Dismissed Lawsuit Against The Wrap Leads to More Protections for Digital Publishers


Screen Shot 2015-10-15 at 1.24.24 PMThe Wrap served as key player in the change of a California state law regarding the rights that are afforded to weekly and online publications. In 2012, Elisabeth Thieriot filed a lawsuit against the website over, “an article that said she had been accused by her producing partner of running from Mexico with footage from a disputed documentary about the Mayans”. The article ran on The Wrap, and Thieriot wanted to hold the site, operated by CEO and Founder Sharon Waxman, accountable.

Although the lawsuit was quickly thrown out in September 2012, an appeal led to an argument that a website such as The Wrap should not be held to the same protections previously afforded newspapers. A law from 1931 defines a newspaper as “a publication that was printed on inexpensive paper, often daily,” and therefore The Wrap was not protected under the same rights.

However, the key victory for The Wrap and for the rights of web-based publications in California came in the form of an amendment passed by California Governor Jerry Brown last month:

The amendment to Section 48a responded to a challenge issued by a California Court of Appeal in Thieriot v. The Wrapnews Inc., 2014 Cal. App. Unpub. LEXIS 2690 (Cal. Ct. App. April 15, 2014). There, the appellate court held that California’s correction statute did not apply to allegedly defamatory statements published on a website. The court explained that, “[b]y its plain language, [the correction statute] applies only when the defamatory material is published in a ‘newspaper’ or a ‘radio broadcast.’” Id. at *38. “At the time the statute was enacted in 1931, or amended in 1945, a ‘newspaper’ was understood to mean a publication that was printed on inexpensive paper, often daily.” Id. “Had the Legislature intended the statute to apply to defamatory material published on an online website,” the court reasoned, “it could have amended the statute to say so, or add[ed] a statute to include such websites within the definition of ‘newspaper[.]’”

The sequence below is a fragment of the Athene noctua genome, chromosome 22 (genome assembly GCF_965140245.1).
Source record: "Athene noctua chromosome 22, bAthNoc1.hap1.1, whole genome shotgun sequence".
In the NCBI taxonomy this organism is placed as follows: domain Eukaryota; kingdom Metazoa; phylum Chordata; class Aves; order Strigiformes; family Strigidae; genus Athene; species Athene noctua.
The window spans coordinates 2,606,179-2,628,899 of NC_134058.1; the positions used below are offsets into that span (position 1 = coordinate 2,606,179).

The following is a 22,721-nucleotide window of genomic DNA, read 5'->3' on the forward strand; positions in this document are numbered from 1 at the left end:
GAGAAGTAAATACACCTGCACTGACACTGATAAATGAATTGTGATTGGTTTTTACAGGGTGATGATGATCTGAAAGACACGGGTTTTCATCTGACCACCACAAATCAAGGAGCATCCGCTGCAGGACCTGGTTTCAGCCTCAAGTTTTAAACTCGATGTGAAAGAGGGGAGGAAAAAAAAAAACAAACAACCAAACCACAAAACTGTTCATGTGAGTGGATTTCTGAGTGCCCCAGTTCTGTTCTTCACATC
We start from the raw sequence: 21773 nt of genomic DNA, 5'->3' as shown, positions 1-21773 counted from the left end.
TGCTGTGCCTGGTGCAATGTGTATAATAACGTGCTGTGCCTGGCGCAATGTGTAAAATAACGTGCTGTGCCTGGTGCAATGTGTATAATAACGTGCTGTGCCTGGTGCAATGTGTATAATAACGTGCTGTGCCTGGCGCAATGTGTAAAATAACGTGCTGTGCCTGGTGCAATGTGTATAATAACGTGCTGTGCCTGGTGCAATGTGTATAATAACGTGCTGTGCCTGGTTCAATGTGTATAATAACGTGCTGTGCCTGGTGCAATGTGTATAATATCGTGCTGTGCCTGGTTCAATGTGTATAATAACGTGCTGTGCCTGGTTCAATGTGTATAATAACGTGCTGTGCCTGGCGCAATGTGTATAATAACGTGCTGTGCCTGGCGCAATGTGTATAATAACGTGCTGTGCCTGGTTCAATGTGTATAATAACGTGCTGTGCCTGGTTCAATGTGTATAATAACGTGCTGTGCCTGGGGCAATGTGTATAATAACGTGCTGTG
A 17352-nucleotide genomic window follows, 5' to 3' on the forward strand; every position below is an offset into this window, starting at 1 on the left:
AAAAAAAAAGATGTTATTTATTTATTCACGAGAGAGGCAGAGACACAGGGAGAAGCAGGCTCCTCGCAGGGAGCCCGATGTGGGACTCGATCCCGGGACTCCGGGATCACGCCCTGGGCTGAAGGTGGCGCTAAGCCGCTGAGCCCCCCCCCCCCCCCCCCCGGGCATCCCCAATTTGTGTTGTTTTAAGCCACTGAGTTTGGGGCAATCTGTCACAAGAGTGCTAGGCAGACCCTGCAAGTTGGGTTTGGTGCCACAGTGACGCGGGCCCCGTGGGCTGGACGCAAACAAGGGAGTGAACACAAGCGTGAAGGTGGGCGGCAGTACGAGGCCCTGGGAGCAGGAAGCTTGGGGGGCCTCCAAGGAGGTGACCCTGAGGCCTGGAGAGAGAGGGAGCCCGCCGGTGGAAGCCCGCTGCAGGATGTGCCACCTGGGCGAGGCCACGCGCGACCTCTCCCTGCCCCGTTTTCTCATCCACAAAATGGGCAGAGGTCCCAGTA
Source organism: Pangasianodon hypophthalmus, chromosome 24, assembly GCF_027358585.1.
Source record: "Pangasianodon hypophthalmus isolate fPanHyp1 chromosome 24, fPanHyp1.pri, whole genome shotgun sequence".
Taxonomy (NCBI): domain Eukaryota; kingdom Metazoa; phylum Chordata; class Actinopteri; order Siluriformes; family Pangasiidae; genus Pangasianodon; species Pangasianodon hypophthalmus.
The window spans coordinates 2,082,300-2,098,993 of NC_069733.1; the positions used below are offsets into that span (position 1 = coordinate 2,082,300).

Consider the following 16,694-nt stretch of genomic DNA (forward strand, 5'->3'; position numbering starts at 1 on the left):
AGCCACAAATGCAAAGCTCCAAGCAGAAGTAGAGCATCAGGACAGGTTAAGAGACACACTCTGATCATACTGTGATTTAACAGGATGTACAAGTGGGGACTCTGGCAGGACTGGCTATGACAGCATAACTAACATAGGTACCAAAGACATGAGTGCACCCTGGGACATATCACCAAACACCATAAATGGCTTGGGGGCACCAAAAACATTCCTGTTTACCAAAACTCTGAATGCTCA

In a statement provided to Mediaite on the amendment, Waxman says, “This update to the statute protecting journalists in California is overdue, since there is no significant news outlet today that is not primarily published online. We never like getting sued, but at least this resulted in an outcome that will help all journalists in the digital age.”

In the ever-expanding world of digital publications, it is important to recognize this important step of protection and amendment of an archaically phrased law. Waxman added, “This is a huge win for all digital publications”.

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